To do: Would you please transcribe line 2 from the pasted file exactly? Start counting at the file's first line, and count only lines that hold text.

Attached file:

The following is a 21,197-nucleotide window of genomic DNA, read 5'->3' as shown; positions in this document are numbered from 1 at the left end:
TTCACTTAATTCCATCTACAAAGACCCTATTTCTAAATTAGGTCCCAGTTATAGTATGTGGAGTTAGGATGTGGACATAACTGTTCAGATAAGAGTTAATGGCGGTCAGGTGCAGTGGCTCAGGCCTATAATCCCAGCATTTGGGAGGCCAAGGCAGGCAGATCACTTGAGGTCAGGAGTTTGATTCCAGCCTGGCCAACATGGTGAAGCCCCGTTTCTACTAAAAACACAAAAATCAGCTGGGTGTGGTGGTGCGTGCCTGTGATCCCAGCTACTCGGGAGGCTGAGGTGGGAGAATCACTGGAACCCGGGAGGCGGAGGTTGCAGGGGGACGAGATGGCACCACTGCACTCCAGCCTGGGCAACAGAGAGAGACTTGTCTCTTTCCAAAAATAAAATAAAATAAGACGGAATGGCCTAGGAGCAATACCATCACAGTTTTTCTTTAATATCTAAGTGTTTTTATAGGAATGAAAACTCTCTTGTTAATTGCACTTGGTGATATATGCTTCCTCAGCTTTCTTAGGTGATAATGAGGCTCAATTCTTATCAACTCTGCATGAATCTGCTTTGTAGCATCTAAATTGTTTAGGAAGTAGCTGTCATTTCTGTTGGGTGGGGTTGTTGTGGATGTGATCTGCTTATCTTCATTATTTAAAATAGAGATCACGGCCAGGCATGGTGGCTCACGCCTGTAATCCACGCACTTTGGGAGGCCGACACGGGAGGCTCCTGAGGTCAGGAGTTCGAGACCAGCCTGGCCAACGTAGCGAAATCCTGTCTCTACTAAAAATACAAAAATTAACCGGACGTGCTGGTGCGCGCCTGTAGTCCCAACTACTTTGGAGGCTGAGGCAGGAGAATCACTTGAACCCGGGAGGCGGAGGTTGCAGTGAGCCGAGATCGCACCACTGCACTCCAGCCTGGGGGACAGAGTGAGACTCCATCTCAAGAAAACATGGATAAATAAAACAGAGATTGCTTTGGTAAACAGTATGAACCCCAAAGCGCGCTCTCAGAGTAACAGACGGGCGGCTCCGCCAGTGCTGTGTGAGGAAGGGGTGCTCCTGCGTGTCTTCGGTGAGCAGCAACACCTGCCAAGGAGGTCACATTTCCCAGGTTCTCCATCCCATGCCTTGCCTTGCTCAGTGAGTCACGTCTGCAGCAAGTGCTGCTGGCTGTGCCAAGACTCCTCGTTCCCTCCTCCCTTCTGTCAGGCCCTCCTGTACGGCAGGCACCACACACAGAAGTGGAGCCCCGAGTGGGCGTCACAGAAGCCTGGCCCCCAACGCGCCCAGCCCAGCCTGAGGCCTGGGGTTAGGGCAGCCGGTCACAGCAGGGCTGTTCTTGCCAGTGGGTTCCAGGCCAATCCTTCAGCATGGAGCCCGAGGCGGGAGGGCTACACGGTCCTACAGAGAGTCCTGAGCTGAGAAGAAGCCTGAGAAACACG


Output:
TTCACTTAATTCCATCTACAAAGACCCTATTTCTAAATTAGGTCCCAGTTATAGTATGTGGAGTTAGGATGTGGACATAACTGTTCAGATAAGAGTTAATGGCGGTCAGGTGCAGTGGCTCAGGCCTATAATCCCAGCATTTGGGAGGCCAAGGCAGGCAGATCACTTGAGGTCAGGAGTTTGATTCCAGCCTGGCCAACATGGTGAAGCCCCGTTTCTACTAAAAACACAAAAATCAGCTGGGTGTGGTGGTGCGTGCCTGTGATCCCAGCTACTCGGGAGGCTGAGGTGGGAGAATCACTGGAACCCGGGAGGCGGAGGTTGCAGGGGGACGAGATGGCACCACTGCACTCCAGCCTGGGCAACAGAGAGAGACTTGTCTCTTTCCAAAAATAAAATAAAATAAGACGGAATGGCCTAGGAGCAATACCATCACAGTTTTTCTTTAATATCTAAGTGTTTTTATAGGAATGAAAACTCTCTTGTTAATTGCACTTGGTGATATATGCTTCCTCAGCTTTCTTAGGTGATAATGAGGCTCAATTCTTATCAACTCTGCATGAATCTGCTTTGTAGCATCTAAATTGTTTAGGAAGTAGCTGTCATTTCTGTTGGGTGGGGTTGTTGTGGATGTGATCTGCTTATCTTCATTATTTAAAATAGAGATCACGGCCAGGCATGGTGGCTCACGCCTGTAATCCACGCACTTTGGGAGGCCGACACGGGAGGCTCCTGAGGTCAGGAGTTCGAGACCAGCCTGGCCAACGTAGCGAAATCCTGTCTCTACTAAAAATACAAAAATTAACCGGACGTGCTGGTGCGCGCCTGTAGTCCCAACTACTTTGGAGGCTGAGGCAGGAGAATCACTTGAACCCGGGAGGCGGAGGTTGCAGTGAGCCGAGATCGCACCACTGCACTCCAGCCTGGGGGACAGAGTGAGACTCCATCTCAAGAAAACATGGATAAATAAAACAGAGATTGCTTTGGTAAACAGTATGAACCCCAAAGCGCGCTCTCAGAGTAACAGACGGGCGGCTCCGCCAGTGCTGTGTGAGGAAGGGGTGCTCCTGCGTGTCTTCGGTGAGCAGCAACACCTGCCAAGGAGGTCACATTTCCCAGGTTCTCCATCCCATGCCTTGCCTTGCTCAGTGAGTCACGTCTGCAGCAAGTGCTGCTGGCTGTGCCAAGACTCCTCGTTCCCTCCTCCCTTCTGTCAGGCCCTCCTGTACGGCAGGCACCACACACAGAAGTGGAGCCCCGAGTGGGCGTCACAGAAGCCTGGCCCCCAACGCGCCCAGCCCAGCCTGAGGCCTGGGGTTAGGGCAGCCGGTCACAGCAGGGCTGTTCTTGCCAGTGGGTTCCAGGCCAATCCTTCAGCATGGAGCCCGAGGCGGGAGGGCTACACGGTCCTACAGAGAGTCCTGAGCTGAGAAGAAGCCTGAGAAACACG